I broke some yolks.
Still, although it’s certainly not related, it turned out to be one of the most delicious versions of my regular Sunday bacon and eggs thing. Maybe I just hit the right combinations in my enthusiasm for adding herbs and spices. The tomatoes however were new, maybe even new to the planet, and incredibly good without much help.
I don’t normally like to make much of what something ‘tastes like’, but these tomatoes shocked me: They tasted a little like fresh sweet corn; go figure.
- the ingredients of this breakfast/lunch included thick pastured-pig bacon and eggs from free-range Americauna chickens, both from Millport Dairy Farm; Mountain Magic tomatoes (‘cocktail tomato’ in size, “..a cross between a large-fruited tomato and a very sweet grape tomato…” released in the current decade) from Norwich Meadows Farm, which were topped with torn leaves of a basil plant from Two Guys from Woodbridge; a bit of crushed peperoncino Calabresi secchia from Buon Italia and sliced Japanese scallion from Norwich Meadows Farm that were tossed into the 13″ seasoned cast iron pan after the bacon and before a little butter was added, prior to frying the eggs, which were seasoned and gingered up with some Maldon salt, freshly-ground very strong black pepper (whose origins I can no longer account for), a pinch of Sicilian wild fennel pollen from Buon Italia, and fresh chopped dill from Alex’s Tomato Farm in the Saturday 23rd Street farmers market; some micro kale from two Guys from Woodbridge as a garnish and as a half-hearted attempt to disguise the broken yolks; lightly toasted slices of 2 different breads, a 12 grain from Bread Alone and a miche from She Wolf Bakery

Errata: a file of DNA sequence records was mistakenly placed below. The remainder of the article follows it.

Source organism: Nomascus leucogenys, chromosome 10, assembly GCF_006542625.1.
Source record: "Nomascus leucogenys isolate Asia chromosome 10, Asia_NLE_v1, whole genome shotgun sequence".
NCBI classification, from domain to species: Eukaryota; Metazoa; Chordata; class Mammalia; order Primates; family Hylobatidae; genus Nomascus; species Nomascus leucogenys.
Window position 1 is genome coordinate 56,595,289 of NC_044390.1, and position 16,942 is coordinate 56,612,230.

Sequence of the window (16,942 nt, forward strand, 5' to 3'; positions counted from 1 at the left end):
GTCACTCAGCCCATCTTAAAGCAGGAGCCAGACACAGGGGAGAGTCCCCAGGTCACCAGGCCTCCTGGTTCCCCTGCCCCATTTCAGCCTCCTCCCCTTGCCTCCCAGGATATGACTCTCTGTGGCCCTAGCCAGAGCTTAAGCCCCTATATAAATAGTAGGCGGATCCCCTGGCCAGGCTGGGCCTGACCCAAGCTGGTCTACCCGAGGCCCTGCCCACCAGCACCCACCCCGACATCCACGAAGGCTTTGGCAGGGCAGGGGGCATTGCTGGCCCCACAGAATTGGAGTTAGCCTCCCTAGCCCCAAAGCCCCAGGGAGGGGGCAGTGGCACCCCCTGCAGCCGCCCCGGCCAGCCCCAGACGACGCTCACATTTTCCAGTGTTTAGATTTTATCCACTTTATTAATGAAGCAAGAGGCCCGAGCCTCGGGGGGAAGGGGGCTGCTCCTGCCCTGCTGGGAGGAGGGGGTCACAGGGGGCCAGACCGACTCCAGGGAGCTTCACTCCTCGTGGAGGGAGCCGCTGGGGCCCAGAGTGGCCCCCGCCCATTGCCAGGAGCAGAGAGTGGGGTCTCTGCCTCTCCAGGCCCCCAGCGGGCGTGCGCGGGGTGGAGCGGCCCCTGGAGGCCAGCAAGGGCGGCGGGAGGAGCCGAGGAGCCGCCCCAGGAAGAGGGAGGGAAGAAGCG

- the music was a Marc-Antoine Charpentier’s 1698 whatchamacallit, titled, ‘Judicium Salomonis’ (The Judgement of Solomon), and otherwise described as ‘Motet pour une longue offrande‘, a gorgeous work in any event, in a gorgeous performance by William Christie and his Les Arts Florissants